To evaluate the efficacy and safety of a testosterone patch for the treatment of women with hypoactive sexual desire disorder after natural menopause.
A multicenter, randomized, double-blind, placebo-controlled, parallel-group trial was conducted in naturally menopausal women with hypoactive sexual desire disorder receiving a stable dose of oral estrogen with or without progestin (N = 549). Women were randomized to receive testosterone 300 μg/day or placebo patches twice weekly for 24 weeks. The primary efficacy measure was change from baseline in frequency of total satisfying sexual activity over a 4-week period (weeks 21-24).
A total of 483 women (88%) were included in the primary analysis population (those with baseline sex hormone binding globulin levels ≤160 nmol/L). The change from baseline in number of total satisfying sexual episodes was significantly greater for testosterone compared with placebo (participants with baseline sex hormone binding globulin levels ≤160 nmol/L, mean change of 2.1 ± 0.28 versus 0.5 ± 0.23 episodes/4 weeks; P < 0.0001; intent-to-treat population, mean change from baseline of 1.9 ± 0.26 versus 0.5 ± 0.21 episodes/4 weeks, P < 0.0001). Testosterone also produced statistically significant improvements compared with placebo in all secondary efficacy measures, including sexual desire and personal distress. The testosterone patch was well tolerated.
Testosterone patch treatment increased the frequency of satisfying sexual activity and sexual desire, decreased personal distress, and was well tolerated in naturally menopausal women with hypoactive sexual desire disorder.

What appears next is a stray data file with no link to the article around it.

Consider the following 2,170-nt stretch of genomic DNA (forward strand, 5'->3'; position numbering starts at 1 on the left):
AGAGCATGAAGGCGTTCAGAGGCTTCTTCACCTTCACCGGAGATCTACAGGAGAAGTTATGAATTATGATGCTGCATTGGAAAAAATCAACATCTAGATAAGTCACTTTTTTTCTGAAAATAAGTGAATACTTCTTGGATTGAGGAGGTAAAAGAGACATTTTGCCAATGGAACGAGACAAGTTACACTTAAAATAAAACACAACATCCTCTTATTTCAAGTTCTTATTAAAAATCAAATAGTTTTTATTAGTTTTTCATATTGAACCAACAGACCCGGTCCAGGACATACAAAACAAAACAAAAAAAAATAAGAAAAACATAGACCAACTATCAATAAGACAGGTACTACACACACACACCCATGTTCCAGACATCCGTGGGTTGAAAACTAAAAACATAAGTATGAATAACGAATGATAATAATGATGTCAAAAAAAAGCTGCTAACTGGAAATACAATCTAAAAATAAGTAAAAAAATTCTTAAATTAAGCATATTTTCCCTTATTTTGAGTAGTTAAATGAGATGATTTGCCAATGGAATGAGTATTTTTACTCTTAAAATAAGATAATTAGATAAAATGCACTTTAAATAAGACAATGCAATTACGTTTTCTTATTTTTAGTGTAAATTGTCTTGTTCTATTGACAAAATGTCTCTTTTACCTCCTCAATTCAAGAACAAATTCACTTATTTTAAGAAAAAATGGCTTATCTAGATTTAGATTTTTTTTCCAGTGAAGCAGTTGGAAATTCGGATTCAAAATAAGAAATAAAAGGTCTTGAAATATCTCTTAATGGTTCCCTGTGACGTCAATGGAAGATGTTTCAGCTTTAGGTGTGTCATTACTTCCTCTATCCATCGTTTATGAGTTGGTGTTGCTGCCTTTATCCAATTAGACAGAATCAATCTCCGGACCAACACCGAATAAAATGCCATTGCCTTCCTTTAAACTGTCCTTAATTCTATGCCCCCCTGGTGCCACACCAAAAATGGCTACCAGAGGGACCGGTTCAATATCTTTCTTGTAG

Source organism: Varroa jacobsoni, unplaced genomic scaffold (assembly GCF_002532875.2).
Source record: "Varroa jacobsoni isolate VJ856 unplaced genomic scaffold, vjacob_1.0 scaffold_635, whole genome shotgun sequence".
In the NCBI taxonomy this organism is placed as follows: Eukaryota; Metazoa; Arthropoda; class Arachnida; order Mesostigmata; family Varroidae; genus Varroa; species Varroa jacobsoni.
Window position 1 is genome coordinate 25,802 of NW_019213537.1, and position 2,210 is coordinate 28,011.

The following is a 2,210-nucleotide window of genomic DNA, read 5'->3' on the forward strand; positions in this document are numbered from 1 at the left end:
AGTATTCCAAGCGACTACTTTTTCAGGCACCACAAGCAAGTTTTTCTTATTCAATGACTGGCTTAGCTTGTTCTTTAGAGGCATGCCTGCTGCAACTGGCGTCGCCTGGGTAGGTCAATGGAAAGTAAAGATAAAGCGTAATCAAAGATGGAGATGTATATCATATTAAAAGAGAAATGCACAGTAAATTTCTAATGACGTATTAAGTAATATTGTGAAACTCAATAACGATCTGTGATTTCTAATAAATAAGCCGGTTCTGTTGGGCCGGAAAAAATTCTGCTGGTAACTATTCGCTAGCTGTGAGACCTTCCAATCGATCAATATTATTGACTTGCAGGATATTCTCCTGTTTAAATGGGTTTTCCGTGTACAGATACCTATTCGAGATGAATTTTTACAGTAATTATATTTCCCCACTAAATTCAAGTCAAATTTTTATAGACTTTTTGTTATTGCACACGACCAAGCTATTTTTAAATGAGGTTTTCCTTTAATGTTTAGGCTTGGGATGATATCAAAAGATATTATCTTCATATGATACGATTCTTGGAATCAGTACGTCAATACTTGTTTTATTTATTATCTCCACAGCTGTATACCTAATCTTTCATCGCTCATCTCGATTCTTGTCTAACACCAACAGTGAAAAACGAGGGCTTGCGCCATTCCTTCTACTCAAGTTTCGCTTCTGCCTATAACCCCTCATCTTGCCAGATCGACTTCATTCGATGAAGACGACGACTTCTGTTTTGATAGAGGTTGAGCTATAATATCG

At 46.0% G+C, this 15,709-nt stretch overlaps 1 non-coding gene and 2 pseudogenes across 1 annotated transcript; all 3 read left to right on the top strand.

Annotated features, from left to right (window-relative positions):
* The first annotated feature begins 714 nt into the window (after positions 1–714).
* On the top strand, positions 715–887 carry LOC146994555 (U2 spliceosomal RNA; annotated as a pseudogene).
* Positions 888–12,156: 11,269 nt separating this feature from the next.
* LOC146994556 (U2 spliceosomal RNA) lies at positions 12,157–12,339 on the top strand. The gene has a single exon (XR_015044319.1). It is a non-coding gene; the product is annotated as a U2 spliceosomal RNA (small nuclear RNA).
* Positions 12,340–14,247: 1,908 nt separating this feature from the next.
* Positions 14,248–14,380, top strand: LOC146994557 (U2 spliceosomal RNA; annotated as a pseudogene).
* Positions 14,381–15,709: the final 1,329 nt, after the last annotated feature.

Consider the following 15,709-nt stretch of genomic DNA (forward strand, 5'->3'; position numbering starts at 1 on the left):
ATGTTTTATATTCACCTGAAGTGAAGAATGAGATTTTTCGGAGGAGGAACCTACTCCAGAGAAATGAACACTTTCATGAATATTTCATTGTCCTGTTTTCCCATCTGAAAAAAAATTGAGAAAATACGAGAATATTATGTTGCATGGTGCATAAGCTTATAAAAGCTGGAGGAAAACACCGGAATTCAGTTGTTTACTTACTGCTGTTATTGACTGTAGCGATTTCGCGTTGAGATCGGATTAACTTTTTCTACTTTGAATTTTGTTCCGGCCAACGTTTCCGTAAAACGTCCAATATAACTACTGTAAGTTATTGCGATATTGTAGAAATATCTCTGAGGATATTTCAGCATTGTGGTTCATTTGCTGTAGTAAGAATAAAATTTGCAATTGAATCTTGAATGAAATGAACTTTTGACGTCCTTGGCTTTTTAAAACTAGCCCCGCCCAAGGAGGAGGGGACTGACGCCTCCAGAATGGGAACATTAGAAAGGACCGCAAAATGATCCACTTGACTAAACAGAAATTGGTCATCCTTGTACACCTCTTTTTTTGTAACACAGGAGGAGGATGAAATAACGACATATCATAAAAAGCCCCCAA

Testosterone patch treatment increases the frequency of satisfying sexual activity and sexual desire, decreases personal distress, and is well tolerated in naturally menopausal women with hypoactive sexual disorder.
From the 1Department of Obstetrics and Gynecology, Massachusetts General Hospital, Boston, MA; 2Department of Medicine (CECS), Monash University, Melbourne, Australia; 3Montreal Clinical Study Center, Montreal, Quebec, Canada; 4Downtown Women's Health Care, Denver, CO; 5Clinique RSF Inc., Quebec, Canada; 6Johns Hopkins Center for Sexual Health and Medicine, Lutherville, MD; 7St. Michael's Hospital Health Center, Toronto, Ontario, Canada; 8Phase II Center for Women's Health, Salt Lake City, UT; 9QUEST Research Institute, Southfield, MI; 10Betty Byrne Henderson Women's Health Research Centre, Royal Brisbane and Women's Hospital, Brisbane, Australia; 11The Center for Marital and Sexual Health, Inc., Beachwood, OH; 12Procter and Gamble Pharmaceuticals, Mason, OH; and 13Women's Clinical Research, Seattle, WA.
Received November 22, 2005; revised and accepted February 7, 2006.
This study was funded by research grants from Procter & Gamble Pharmaceuticals, Mason, OH.
Address correspondence to: Jan L. Shifren, MD, Vincent Memorial Obstetrics and Gynecology Service, Department of Obstetrics and Gynecology, Massachusetts General Hospital, 55 Fruit Street, Yawkey 10A, Boston, MA 02114. E-mail: firstname.lastname@example.org.